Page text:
Denver is famous for its city parks, but many locals – not to mention out-of-towners – don’t realize that this city also has 25 mountain parks totaling 14,000 acres.
Red Rocks is one of them. So is Winter Park, and the Mount Evans area, and Lookout Mountain Park (home to the Buffalo Bill Grave and Museum), and Genesee Park, where one of Denver’s two bison herds is occasionally visible from I-70. Yes, they are all Denver parks, along with many others that aren’t nearly as well-known. But aside from the "stars," the system is woefully underfunded, undermaintained and undervisited.
To anwer questions about why the city owns these parks, who uses them, whether Denver should continue to maintain and pay for them, and how they can be better utilized, the Denver Department of Parks and Recreation has just released the draft of a report on Denver Mountain Parks that has been in the works for eighteen months.
The department has also commissioned a new logo (pictured) -- one it hopes will help people better identify with these parks and note them as part of Denver. Created by nationally known graphic artist Michael Schwab, it has a 1930s-'40s WPA (Works Progress Administration) or CCC (Civilian Conservation Corps) look to it, says Susan Baird, natural resources planner and project manager for the parks department.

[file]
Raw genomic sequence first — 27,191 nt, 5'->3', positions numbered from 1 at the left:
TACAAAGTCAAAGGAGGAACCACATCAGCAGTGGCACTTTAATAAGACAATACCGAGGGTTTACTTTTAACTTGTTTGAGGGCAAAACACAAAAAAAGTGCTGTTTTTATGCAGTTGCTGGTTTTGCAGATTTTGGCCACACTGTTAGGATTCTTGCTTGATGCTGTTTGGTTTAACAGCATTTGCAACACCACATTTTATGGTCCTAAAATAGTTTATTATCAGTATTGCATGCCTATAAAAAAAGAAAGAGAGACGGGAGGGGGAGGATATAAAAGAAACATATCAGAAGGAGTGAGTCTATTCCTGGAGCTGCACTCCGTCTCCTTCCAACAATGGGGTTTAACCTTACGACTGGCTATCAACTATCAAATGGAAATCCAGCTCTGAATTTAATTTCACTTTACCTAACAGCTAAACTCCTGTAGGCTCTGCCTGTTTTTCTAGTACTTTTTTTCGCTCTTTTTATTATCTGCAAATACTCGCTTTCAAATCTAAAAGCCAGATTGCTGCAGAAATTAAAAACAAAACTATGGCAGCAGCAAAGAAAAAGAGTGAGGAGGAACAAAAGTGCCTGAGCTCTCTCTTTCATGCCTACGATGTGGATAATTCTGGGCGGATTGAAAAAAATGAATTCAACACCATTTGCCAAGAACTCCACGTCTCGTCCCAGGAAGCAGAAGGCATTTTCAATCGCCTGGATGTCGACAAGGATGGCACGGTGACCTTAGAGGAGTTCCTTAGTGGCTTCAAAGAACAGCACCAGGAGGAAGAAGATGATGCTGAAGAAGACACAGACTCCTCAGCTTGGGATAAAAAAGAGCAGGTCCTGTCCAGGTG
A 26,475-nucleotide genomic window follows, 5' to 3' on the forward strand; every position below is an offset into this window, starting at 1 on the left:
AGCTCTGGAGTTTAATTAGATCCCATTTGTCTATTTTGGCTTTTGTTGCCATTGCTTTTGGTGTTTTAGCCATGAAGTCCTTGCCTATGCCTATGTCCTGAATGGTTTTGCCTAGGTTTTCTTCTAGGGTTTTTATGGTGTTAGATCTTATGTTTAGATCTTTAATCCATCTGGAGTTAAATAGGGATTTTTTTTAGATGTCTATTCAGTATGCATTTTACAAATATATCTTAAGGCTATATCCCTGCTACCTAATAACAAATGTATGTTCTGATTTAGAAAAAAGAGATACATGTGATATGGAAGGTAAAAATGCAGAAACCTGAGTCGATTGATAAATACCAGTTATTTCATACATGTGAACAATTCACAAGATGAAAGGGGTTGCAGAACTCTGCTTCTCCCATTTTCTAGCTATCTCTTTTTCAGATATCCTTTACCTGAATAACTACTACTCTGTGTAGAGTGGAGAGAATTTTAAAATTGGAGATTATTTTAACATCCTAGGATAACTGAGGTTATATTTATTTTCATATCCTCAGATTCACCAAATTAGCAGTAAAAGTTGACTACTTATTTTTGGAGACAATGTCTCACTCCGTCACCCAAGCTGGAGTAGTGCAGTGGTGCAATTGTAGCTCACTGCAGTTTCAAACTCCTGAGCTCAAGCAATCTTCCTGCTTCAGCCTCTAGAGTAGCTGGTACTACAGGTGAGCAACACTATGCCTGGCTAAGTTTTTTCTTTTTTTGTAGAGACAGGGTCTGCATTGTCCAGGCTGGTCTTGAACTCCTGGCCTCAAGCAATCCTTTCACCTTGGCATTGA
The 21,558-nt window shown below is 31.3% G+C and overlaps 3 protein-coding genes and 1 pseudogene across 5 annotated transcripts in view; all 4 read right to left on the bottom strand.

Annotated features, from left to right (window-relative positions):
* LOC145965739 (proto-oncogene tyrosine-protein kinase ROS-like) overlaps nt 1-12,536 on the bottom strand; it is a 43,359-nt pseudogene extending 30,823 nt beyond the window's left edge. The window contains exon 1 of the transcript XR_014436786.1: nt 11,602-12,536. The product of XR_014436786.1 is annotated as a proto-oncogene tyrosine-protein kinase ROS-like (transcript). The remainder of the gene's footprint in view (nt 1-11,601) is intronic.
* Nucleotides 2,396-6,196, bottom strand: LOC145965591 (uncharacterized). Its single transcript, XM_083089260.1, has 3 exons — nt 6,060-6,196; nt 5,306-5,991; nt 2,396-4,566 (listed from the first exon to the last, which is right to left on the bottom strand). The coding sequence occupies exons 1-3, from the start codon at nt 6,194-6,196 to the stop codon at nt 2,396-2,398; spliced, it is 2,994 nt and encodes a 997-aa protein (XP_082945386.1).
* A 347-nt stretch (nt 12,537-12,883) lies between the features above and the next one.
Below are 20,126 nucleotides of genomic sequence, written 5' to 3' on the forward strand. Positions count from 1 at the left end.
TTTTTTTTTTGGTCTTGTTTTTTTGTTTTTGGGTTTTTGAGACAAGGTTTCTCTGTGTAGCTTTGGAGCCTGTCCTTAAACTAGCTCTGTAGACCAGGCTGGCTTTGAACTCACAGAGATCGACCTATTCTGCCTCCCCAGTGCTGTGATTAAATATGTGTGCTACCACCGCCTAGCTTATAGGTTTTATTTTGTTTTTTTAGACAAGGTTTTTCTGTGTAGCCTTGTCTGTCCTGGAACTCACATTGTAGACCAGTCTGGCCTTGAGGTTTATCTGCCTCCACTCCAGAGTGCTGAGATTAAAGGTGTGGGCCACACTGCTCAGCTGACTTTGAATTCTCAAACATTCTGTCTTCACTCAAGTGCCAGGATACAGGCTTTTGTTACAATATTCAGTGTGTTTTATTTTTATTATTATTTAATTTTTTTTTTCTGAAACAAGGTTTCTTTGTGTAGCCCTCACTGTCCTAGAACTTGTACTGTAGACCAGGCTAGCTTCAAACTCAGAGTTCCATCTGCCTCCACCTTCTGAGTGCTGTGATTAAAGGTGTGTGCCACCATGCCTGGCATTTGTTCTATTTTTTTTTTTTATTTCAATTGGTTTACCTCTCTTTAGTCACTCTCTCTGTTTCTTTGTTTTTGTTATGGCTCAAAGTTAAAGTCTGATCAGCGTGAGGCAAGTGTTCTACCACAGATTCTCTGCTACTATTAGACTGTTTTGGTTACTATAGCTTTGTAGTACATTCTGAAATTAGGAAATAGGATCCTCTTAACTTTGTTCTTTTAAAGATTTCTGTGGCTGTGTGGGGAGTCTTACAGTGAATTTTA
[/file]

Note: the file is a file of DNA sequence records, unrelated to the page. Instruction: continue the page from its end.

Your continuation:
The mountain parks system is historic -- and unusual, in that the land is so far from Denver itself. Created in 1912, the parks were used as a way to market the city to visitors. Today, however, tourists, as well as locals, often stay closer to home in the Jefferson County open space system, or head further into the mountains to get away from the crowds.
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Still, up to 400,000 locals visit the parks every year, along with 2.5 million tourists. "There is untapped civic pride in Denver about the mountain parks," Baird says: People may not have heard of the parks, but everybody has been to one.
Some of the suggestions in the master plan include:
Increase the mountain parks’ annual share of Winter Park’s $2.2 million capital budget from $200,000 to $1 million; boost Red Rocks parking fees during the concert season to help maintain the park and the Bear Creek corridor Picnic Parks; work with the Denver Public Schools, the Denver Museum of Nature and Science, the Colorado Division of Wildlife, clubs and businesses to figure out ways to draw more kids to the parks; and design and distribute maps and brochures for the parks (which are almost completely nonexistent right now).
The parks department will take comments on its master plan here until September 19. – Jonathan Shikes